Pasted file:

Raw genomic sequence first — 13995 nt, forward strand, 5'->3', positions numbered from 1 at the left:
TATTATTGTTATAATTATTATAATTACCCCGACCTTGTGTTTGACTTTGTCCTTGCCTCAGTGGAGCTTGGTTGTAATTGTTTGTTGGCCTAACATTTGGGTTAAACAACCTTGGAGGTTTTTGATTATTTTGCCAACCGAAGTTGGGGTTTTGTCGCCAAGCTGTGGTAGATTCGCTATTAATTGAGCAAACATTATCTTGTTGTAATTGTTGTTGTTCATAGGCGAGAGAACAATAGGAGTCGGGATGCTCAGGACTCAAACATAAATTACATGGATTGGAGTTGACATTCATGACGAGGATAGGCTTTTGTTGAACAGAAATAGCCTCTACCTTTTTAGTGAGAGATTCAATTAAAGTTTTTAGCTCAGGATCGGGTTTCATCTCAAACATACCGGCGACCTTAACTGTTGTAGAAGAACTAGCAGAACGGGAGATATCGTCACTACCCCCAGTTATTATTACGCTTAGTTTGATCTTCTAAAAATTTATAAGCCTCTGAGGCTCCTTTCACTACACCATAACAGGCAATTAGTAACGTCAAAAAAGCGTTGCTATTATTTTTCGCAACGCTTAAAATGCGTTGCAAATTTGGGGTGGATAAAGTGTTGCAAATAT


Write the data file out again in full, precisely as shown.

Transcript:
Raw genomic sequence first — 13995 nt, forward strand, 5'->3', positions numbered from 1 at the left:
TATTATTGTTATAATTATTATAATTACCCCGACCTTGTGTTTGACTTTGTCCTTGCCTCAGTGGAGCTTGGTTGTAATTGTTTGTTGGCCTAACATTTGGGTTAAACAACCTTGGAGGTTTTTGATTATTTTGCCAACCGAAGTTGGGGTTTTGTCGCCAAGCTGTGGTAGATTCGCTATTAATTGAGCAAACATTATCTTGTTGTAATTGTTGTTGTTCATAGGCGAGAGAACAATAGGAGTCGGGATGCTCAGGACTCAAACATAAATTACATGGATTGGAGTTGACATTCATGACGAGGATAGGCTTTTGTTGAACAGAAATAGCCTCTACCTTTTTAGTGAGAGATTCAATTAAAGTTTTTAGCTCAGGATCGGGTTTCATCTCAAACATACCGGCGACCTTAACTGTTGTAGAAGAACTAGCAGAACGGGAGATATCGTCACTACCCCCAGTTATTATTACGCTTAGTTTGATCTTCTAAAAATTTATAAGCCTCTGAGGCTCCTTTCACTACACCATAACAGGCAATTAGTAACGTCAAAAAAGCGTTGCTATTATTTTTCGCAACGCTTAAAATGCGTTGCAAATTTGGGGTGGATAAAGTGTTGCAAATAT